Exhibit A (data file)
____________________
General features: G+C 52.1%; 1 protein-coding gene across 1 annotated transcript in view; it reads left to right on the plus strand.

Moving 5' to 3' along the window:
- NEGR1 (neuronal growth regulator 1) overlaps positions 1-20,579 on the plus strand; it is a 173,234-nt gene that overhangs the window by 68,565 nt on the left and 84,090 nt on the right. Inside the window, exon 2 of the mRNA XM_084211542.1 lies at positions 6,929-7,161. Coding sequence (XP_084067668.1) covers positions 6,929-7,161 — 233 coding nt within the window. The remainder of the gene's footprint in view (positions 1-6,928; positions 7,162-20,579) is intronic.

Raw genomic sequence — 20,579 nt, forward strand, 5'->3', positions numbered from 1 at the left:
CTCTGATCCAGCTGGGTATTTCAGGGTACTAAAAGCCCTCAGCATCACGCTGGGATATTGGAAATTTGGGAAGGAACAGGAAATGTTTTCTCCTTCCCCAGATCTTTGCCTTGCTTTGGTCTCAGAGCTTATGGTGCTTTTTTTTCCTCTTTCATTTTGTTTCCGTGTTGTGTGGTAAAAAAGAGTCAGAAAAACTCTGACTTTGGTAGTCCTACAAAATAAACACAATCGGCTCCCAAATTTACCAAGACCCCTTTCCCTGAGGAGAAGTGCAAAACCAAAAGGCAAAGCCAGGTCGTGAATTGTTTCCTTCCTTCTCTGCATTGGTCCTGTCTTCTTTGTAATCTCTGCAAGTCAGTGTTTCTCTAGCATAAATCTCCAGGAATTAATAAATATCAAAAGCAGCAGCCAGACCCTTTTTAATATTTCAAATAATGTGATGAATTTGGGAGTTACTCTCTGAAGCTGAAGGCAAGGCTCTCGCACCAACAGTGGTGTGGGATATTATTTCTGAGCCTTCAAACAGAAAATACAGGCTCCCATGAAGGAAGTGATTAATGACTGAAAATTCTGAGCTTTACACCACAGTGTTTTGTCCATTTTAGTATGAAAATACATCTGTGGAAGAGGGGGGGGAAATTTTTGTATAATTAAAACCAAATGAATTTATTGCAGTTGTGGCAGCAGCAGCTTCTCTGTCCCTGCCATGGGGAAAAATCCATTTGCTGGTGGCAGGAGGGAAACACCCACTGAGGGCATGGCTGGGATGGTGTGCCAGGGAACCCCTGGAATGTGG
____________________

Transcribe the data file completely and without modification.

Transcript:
General features: G+C 52.1%; 1 protein-coding gene across 1 annotated transcript in view; it reads left to right on the plus strand.

Moving 5' to 3' along the window:
- NEGR1 (neuronal growth regulator 1) overlaps positions 1-20,579 on the plus strand; it is a 173,234-nt gene that overhangs the window by 68,565 nt on the left and 84,090 nt on the right. Inside the window, exon 2 of the mRNA XM_084211542.1 lies at positions 6,929-7,161. Coding sequence (XP_084067668.1) covers positions 6,929-7,161 — 233 coding nt within the window. The remainder of the gene's footprint in view (positions 1-6,928; positions 7,162-20,579) is intronic.

Raw genomic sequence — 20,579 nt, forward strand, 5'->3', positions numbered from 1 at the left:
CTCTGATCCAGCTGGGTATTTCAGGGTACTAAAAGCCCTCAGCATCACGCTGGGATATTGGAAATTTGGGAAGGAACAGGAAATGTTTTCTCCTTCCCCAGATCTTTGCCTTGCTTTGGTCTCAGAGCTTATGGTGCTTTTTTTTCCTCTTTCATTTTGTTTCCGTGTTGTGTGGTAAAAAAGAGTCAGAAAAACTCTGACTTTGGTAGTCCTACAAAATAAACACAATCGGCTCCCAAATTTACCAAGACCCCTTTCCCTGAGGAGAAGTGCAAAACCAAAAGGCAAAGCCAGGTCGTGAATTGTTTCCTTCCTTCTCTGCATTGGTCCTGTCTTCTTTGTAATCTCTGCAAGTCAGTGTTTCTCTAGCATAAATCTCCAGGAATTAATAAATATCAAAAGCAGCAGCCAGACCCTTTTTAATATTTCAAATAATGTGATGAATTTGGGAGTTACTCTCTGAAGCTGAAGGCAAGGCTCTCGCACCAACAGTGGTGTGGGATATTATTTCTGAGCCTTCAAACAGAAAATACAGGCTCCCATGAAGGAAGTGATTAATGACTGAAAATTCTGAGCTTTACACCACAGTGTTTTGTCCATTTTAGTATGAAAATACATCTGTGGAAGAGGGGGGGGAAATTTTTGTATAATTAAAACCAAATGAATTTATTGCAGTTGTGGCAGCAGCAGCTTCTCTGTCCCTGCCATGGGGAAAAATCCATTTGCTGGTGGCAGGAGGGAAACACCCACTGAGGGCATGGCTGGGATGGTGTGCCAGGGAACCCCTGGAATGTGG